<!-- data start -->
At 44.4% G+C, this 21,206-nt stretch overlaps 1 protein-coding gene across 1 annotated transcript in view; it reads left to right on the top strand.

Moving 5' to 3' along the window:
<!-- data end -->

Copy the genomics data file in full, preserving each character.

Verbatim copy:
At 44.4% G+C, this 21,206-nt stretch overlaps 1 protein-coding gene across 1 annotated transcript in view; it reads left to right on the top strand.

Moving 5' to 3' along the window: